The seeds of spring will soon be planted
By Sid Mullis| Columnist
Friday, January 15, 2010

Given the frigid weather we've had since the first of the year, it is hard to believe that before too long it will be time to start some flowers from seed.

Growing plants from even the best seed isn't easy, but following proper steps can lead to beautiful annuals and perennials for your garden.

Start with the seed package. The label will tell you when to plant and whether the seeds require light to germinate.

Almost any container with bottom drainage holes will work (foam cups, egg cartons, aluminum cans), but plastic trays and pots from garden supply centers are easier to use.

Most seeds can germinate in sterilized peat or pine-bark growing media that you can buy, or you can mix one part clean sand with two parts peat moss. Regular potting soil usually works well too, if it is of good quality.

Whatever the mix, be sure it's moist before you plant. Make small depressions for big seeds and tiny trenches for small seeds. Space them carefully. If the seeds need light to germinate, don't cover them. Just press them into the surface of the potting-mix. If they don't require light, add just enough potting mix to cover them.

Mix tiny seeds (begonias, petunias) with sand, spread them carefully with an old salt-shaker and leave them uncovered.

For annuals, start seeds four to eight weeks before the date of the average last frost (about the third week of March locally). Starting the seed too early can leave plants spindly.

You can start some perennials as early as January. You may need to start others indoors in June to transplant in early fall. Check your package label.

After planting seeds, keep the seed pots and boxes moist with regular, fine sprays of water. Place them in a greenhouse, glasshouse or a warm shaded area (I have kept them in my house). In open shaded areas, cover pots or seed boxes with clear plastic kitchen wrap to keep the soil surface from drying out. Remove the cover when seedlings emerge and increase the light as they develop. Indoors a good light source is fluorescent lighting.

Water new seedlings carefully. Small containers dry out fast. Keeping the soil soaking wet, though, will keep seedlings from growing well and may kill them. Water them gently. Don't wash the seeds out.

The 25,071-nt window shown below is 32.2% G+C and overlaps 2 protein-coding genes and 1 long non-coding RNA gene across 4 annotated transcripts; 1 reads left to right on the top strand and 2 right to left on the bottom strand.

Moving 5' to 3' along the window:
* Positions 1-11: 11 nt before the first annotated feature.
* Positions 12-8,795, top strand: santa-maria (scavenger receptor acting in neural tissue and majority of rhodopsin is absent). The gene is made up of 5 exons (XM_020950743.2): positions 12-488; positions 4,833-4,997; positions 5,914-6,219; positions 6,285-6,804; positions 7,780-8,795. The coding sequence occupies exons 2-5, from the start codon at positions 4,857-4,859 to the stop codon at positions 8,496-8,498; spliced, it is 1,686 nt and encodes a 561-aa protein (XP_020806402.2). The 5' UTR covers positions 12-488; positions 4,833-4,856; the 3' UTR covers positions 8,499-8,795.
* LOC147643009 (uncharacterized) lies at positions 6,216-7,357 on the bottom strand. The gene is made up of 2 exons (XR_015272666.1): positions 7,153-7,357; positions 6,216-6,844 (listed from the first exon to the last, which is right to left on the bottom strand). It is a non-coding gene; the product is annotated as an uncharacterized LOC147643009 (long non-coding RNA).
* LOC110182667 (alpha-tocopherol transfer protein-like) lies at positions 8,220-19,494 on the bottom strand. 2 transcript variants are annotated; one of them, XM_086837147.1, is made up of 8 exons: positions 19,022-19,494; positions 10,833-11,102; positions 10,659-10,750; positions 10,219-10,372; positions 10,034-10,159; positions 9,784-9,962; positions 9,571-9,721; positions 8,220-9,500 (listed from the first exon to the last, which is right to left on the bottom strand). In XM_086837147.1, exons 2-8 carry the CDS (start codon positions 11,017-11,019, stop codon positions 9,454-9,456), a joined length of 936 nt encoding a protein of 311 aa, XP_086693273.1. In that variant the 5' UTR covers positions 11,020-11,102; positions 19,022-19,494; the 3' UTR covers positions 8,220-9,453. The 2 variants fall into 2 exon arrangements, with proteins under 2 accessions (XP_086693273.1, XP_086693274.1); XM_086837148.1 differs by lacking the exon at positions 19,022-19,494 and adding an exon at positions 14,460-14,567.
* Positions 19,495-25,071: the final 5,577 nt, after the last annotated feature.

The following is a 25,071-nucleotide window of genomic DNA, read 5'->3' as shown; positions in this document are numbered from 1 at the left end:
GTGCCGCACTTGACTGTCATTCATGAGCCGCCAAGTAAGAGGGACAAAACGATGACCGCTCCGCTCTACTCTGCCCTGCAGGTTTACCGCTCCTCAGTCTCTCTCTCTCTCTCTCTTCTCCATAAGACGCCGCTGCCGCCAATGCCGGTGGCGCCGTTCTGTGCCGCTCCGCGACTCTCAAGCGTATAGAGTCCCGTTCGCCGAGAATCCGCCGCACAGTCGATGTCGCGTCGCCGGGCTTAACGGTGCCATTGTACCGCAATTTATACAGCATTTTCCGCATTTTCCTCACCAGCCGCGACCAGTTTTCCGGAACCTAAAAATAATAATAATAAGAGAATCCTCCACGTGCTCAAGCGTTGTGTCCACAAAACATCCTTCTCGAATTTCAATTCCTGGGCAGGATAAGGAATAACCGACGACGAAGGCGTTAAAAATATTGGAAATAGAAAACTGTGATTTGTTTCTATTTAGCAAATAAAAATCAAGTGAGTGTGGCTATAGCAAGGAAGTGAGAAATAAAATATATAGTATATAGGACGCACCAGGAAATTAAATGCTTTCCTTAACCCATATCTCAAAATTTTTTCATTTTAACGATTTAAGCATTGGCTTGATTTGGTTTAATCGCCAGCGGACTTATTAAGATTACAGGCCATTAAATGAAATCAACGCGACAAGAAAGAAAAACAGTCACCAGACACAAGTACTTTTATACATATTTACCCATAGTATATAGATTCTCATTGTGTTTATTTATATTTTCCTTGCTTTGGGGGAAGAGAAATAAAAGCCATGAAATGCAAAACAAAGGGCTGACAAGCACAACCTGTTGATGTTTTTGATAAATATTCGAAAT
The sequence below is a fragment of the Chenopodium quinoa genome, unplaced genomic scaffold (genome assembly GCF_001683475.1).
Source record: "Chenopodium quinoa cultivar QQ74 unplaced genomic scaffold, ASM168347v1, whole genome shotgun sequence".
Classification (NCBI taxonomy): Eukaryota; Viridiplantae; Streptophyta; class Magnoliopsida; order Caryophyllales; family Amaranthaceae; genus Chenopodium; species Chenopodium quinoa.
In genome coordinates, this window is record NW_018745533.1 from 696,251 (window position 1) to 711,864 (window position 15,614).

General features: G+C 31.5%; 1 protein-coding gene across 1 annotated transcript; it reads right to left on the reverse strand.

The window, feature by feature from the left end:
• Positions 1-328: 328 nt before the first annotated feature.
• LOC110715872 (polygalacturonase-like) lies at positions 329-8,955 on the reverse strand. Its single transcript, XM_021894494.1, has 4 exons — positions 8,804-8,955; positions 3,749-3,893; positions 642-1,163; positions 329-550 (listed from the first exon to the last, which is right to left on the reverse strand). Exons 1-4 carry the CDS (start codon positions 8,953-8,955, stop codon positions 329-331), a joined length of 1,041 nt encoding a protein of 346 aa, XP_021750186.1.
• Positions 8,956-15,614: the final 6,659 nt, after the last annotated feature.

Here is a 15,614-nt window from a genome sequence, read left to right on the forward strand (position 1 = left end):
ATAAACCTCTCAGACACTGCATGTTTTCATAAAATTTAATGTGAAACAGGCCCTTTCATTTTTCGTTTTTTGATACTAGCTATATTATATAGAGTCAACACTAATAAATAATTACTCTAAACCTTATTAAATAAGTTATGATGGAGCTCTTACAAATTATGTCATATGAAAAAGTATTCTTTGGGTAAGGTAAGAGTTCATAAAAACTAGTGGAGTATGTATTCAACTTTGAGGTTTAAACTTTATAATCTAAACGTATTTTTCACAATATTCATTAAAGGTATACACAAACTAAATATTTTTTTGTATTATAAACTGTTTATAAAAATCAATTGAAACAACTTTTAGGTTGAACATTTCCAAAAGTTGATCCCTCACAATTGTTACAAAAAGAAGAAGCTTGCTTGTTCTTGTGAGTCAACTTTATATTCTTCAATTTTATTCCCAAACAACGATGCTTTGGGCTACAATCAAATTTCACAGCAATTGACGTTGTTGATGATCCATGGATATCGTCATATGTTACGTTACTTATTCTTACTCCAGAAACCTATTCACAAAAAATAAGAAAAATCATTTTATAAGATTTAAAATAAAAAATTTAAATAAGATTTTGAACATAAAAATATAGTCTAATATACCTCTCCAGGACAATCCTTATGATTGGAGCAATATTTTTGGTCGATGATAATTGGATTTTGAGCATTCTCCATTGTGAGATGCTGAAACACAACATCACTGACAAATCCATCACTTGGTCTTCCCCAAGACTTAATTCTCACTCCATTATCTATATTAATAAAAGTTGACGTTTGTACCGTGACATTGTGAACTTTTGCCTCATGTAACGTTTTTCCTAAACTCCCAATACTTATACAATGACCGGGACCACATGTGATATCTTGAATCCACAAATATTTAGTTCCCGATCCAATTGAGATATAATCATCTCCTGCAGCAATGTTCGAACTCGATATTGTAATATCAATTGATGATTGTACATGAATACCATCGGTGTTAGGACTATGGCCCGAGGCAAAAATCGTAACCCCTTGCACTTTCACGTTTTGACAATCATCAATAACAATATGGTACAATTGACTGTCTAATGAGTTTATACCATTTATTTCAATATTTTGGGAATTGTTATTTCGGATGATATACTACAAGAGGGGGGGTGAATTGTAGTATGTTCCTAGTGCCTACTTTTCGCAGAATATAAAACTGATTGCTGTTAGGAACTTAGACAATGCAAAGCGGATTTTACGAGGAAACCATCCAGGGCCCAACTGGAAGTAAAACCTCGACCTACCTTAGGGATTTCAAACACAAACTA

After the seedlings have true leaves, add a quarter- to half-strength fertilizer to the water once a week. Use complete fertilizers with nitrogen, phosphorus, potassium and trace elements. Be careful; too much fertilizer will burn tender roots. Use a soluble fertilizer and follow label directions for seedlings.

Prevent seedling diseases by providing adequate space and ventilation, maintaining strict hygiene and not overwatering.

Once seeds have grown four to eight leaves, transplant indoor-grown seedlings into large pots or the garden.

Whether you sow indoors or out, you may have to thin seedlings if you planted too many. If they stay overcrowded, they'll be weak and spindly because they won't get enough light. Don't try to pull out the extra seedlings. Cut off all but the strongest at the soil level.

If cold threatens, cover seedlings at night with plastic buckets, cloth or other things that retain heat.

Consider how big your plants will grow and space them accordingly when you transplant them. You may need to stake some, such as foxglove, and any plant that starts out tall and leggy and has flowers.

Water seedlings thoroughly at transplanting. You may want to use a diluted solution of liquid plant food to water them. If you do, don't add granular fertilizer until the plants start growing strongly. Then apply one pound of nitrogen per 100 square feet of bed every two weeks.

Water daily the first week or so. Then gradually cut back to once or twice per week. By midsummer, once a week may be enough even in dry weather.

Reach Sid Mullis, the director of the University of Georgia Extension Service office for Richmond County, at (706) 821-2349 or smullis@uga.edu.

From the Friday, January 15, 2010 edition of the Augusta Chronicle
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